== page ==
Livin’ In Between – EP
Steve Gunn is back between records with another EP – this one a three-track covers set featuring a song each originally by Neil Young (Motion Pictures), Glenn Danzig (The Misfits’ Astro Zombies) and Michael Chapman (Among The Trees).
There are connections between Gunn and all three songs and the musicians that made them – but all three tunes form a perfect acoustic snapshot for your lockdown time; we’re all “livin’ in between” right now – that line of course from Neil’s Motion Pictures that opens this slim collection of songs.
Like Ol’ Neil, the Young Gunn has no doubt done his time already watching so many films in hotel rooms and his version of Motion Pictures is languid and lovely. He doesn’t need to do much to the song (originally written for Young’s then-partner, the actress Carrie Snodgress – his A Man Needs A Maid arrived ahead of their relationship but in service to her as muse; Motion Pictures would arrive as a final tribute). Gunn’s harmonica and acoustic guitar doesn’t carry the baggage of the original version and his voice is lovely and calm – it’s a real treat to hear this song excised from the relationship-grief that inspired it.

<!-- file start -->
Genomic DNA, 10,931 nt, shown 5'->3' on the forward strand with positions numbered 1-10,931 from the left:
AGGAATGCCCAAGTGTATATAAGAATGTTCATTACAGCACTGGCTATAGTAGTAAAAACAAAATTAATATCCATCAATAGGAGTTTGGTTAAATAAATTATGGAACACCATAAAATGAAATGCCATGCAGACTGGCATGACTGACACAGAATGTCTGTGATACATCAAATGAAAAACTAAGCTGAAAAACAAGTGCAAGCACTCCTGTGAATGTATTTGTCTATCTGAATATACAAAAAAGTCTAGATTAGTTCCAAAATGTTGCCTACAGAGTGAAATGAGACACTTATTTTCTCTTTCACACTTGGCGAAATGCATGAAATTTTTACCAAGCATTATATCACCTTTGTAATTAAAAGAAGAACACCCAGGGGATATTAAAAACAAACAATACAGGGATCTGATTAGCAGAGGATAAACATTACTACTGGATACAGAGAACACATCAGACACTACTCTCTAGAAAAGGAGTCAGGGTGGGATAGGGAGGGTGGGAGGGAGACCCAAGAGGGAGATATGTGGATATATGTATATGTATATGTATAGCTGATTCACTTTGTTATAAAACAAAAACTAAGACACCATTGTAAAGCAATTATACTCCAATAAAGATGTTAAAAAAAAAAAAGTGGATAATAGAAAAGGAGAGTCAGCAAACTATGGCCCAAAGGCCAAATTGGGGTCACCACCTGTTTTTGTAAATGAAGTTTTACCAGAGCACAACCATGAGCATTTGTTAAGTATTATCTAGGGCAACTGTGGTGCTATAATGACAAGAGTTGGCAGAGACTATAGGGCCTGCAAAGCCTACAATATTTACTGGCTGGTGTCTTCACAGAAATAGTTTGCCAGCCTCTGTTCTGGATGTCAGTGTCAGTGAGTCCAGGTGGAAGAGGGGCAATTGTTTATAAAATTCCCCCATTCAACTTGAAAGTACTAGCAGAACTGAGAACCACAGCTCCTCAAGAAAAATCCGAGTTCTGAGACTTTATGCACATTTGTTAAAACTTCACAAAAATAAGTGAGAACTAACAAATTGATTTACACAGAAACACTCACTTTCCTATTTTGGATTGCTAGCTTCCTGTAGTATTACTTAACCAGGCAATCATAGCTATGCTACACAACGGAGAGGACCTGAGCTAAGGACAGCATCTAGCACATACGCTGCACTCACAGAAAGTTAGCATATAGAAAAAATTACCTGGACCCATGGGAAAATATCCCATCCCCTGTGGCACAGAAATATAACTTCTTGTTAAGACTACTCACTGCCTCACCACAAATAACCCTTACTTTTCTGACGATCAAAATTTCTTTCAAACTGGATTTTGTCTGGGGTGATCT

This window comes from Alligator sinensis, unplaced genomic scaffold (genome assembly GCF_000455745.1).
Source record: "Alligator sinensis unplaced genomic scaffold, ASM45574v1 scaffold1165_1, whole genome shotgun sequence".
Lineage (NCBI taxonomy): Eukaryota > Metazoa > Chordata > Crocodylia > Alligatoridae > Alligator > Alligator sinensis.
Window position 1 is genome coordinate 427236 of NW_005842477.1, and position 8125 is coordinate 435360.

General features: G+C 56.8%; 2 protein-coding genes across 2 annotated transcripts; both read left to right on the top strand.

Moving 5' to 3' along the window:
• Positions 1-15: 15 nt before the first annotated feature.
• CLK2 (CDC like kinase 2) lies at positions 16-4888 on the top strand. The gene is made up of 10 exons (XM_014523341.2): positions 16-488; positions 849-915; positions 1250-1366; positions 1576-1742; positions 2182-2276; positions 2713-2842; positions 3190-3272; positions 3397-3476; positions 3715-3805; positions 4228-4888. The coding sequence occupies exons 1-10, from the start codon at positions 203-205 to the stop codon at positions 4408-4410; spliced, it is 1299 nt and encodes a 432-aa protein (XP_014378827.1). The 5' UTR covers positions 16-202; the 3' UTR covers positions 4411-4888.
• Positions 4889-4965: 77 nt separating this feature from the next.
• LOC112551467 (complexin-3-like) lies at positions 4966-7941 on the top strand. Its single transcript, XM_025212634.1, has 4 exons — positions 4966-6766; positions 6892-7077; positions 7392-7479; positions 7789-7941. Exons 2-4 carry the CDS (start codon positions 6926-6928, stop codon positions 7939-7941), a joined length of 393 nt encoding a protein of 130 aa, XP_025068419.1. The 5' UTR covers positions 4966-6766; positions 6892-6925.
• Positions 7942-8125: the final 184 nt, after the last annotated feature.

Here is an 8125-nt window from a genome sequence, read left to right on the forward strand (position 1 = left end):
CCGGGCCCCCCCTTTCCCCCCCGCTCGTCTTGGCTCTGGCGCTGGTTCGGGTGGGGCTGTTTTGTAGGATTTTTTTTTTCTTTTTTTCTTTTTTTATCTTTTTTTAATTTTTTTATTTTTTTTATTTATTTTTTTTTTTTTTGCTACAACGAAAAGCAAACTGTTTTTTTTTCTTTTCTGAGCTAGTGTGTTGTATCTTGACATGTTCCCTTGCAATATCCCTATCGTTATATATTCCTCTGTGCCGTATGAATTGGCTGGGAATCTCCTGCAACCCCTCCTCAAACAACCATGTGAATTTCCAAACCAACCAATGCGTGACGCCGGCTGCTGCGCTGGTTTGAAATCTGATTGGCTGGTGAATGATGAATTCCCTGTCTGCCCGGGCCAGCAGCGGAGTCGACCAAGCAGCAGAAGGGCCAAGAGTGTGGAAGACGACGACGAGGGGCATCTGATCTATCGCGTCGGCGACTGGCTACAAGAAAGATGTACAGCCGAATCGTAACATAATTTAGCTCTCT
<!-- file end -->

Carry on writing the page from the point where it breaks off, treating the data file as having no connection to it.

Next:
Astro Zombies is removed from its noisy punk context and turned into something resembling the songs from Bob Dylan’s café days – a lovely little finger-picked line sets up what feels like a new song altogether, until we hear about Astro Zombies raping the land and exterminating all in their path. It’s wry and tongue in cheek no doubt, but it’s also befitting of the lockdown/pandemic theme – and the time out that inspired the release of this ep.
Final song, Among The Trees, was in Gunn’s set on his recent tour – so a recorded version was bound to arrive in the enforced break from shows. Chapman is mentor and friend and inspiration and Gunn and he have a working relationship (with Steve producing a recent couple of albums and making a couple of cameos).
But again – you can line up the song and listen to it and look at the lyrics as part of a plea and paean to where we are now, to where we might be going, to how we should be doing it.
A charming set of songs, a brilliantly executed set of performances. And, as is so often the way with Gunn, there’s far more in this than might appear to be the case on first serve. This might only take 11 minutes of your time to skip through – but there’s a lot to take in, a lot to return to, a lot of listens and so much calm and calming to process. A great gift.
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